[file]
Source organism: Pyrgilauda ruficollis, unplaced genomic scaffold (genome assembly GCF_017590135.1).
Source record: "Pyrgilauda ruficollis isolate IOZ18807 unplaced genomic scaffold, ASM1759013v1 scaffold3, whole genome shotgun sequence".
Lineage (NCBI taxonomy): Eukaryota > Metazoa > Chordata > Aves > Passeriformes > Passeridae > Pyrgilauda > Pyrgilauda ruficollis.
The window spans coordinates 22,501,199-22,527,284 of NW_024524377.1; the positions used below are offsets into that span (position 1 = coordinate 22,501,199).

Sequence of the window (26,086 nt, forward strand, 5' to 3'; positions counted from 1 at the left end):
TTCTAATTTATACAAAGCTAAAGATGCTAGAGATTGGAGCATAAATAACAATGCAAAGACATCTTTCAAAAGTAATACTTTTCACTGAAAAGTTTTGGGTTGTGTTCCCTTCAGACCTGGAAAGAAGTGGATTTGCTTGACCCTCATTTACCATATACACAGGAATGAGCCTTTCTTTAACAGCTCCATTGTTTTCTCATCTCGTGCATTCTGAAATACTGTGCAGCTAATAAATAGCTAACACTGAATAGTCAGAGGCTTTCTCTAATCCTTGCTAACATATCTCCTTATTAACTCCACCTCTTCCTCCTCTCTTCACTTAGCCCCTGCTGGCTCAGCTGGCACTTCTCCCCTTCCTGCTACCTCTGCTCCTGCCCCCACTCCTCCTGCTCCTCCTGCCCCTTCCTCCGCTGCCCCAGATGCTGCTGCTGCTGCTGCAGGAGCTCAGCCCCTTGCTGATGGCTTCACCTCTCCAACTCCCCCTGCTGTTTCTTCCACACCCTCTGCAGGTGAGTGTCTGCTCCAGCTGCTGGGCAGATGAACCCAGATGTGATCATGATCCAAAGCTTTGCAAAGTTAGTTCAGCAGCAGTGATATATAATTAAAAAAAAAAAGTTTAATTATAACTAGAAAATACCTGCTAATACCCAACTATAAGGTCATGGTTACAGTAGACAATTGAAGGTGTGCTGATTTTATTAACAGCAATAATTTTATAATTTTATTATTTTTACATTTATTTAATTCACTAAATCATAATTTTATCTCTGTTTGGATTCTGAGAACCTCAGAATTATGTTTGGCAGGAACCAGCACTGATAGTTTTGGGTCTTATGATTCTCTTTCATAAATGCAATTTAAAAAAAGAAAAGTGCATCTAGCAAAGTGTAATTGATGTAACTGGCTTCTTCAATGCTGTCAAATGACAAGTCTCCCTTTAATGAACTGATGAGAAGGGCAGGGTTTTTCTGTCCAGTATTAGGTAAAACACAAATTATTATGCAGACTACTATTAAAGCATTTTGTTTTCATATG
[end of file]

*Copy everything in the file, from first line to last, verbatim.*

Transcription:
Source organism: Pyrgilauda ruficollis, unplaced genomic scaffold (genome assembly GCF_017590135.1).
Source record: "Pyrgilauda ruficollis isolate IOZ18807 unplaced genomic scaffold, ASM1759013v1 scaffold3, whole genome shotgun sequence".
Lineage (NCBI taxonomy): Eukaryota > Metazoa > Chordata > Aves > Passeriformes > Passeridae > Pyrgilauda > Pyrgilauda ruficollis.
The window spans coordinates 22,501,199-22,527,284 of NW_024524377.1; the positions used below are offsets into that span (position 1 = coordinate 22,501,199).

Sequence of the window (26,086 nt, forward strand, 5' to 3'; positions counted from 1 at the left end):
TTCTAATTTATACAAAGCTAAAGATGCTAGAGATTGGAGCATAAATAACAATGCAAAGACATCTTTCAAAAGTAATACTTTTCACTGAAAAGTTTTGGGTTGTGTTCCCTTCAGACCTGGAAAGAAGTGGATTTGCTTGACCCTCATTTACCATATACACAGGAATGAGCCTTTCTTTAACAGCTCCATTGTTTTCTCATCTCGTGCATTCTGAAATACTGTGCAGCTAATAAATAGCTAACACTGAATAGTCAGAGGCTTTCTCTAATCCTTGCTAACATATCTCCTTATTAACTCCACCTCTTCCTCCTCTCTTCACTTAGCCCCTGCTGGCTCAGCTGGCACTTCTCCCCTTCCTGCTACCTCTGCTCCTGCCCCCACTCCTCCTGCTCCTCCTGCCCCTTCCTCCGCTGCCCCAGATGCTGCTGCTGCTGCTGCAGGAGCTCAGCCCCTTGCTGATGGCTTCACCTCTCCAACTCCCCCTGCTGTTTCTTCCACACCCTCTGCAGGTGAGTGTCTGCTCCAGCTGCTGGGCAGATGAACCCAGATGTGATCATGATCCAAAGCTTTGCAAAGTTAGTTCAGCAGCAGTGATATATAATTAAAAAAAAAAAGTTTAATTATAACTAGAAAATACCTGCTAATACCCAACTATAAGGTCATGGTTACAGTAGACAATTGAAGGTGTGCTGATTTTATTAACAGCAATAATTTTATAATTTTATTATTTTTACATTTATTTAATTCACTAAATCATAATTTTATCTCTGTTTGGATTCTGAGAACCTCAGAATTATGTTTGGCAGGAACCAGCACTGATAGTTTTGGGTCTTATGATTCTCTTTCATAAATGCAATTTAAAAAAAGAAAAGTGCATCTAGCAAAGTGTAATTGATGTAACTGGCTTCTTCAATGCTGTCAAATGACAAGTCTCCCTTTAATGAACTGATGAGAAGGGCAGGGTTTTTCTGTCCAGTATTAGGTAAAACACAAATTATTATGCAGACTACTATTAAAGCATTTTGTTTTCATATG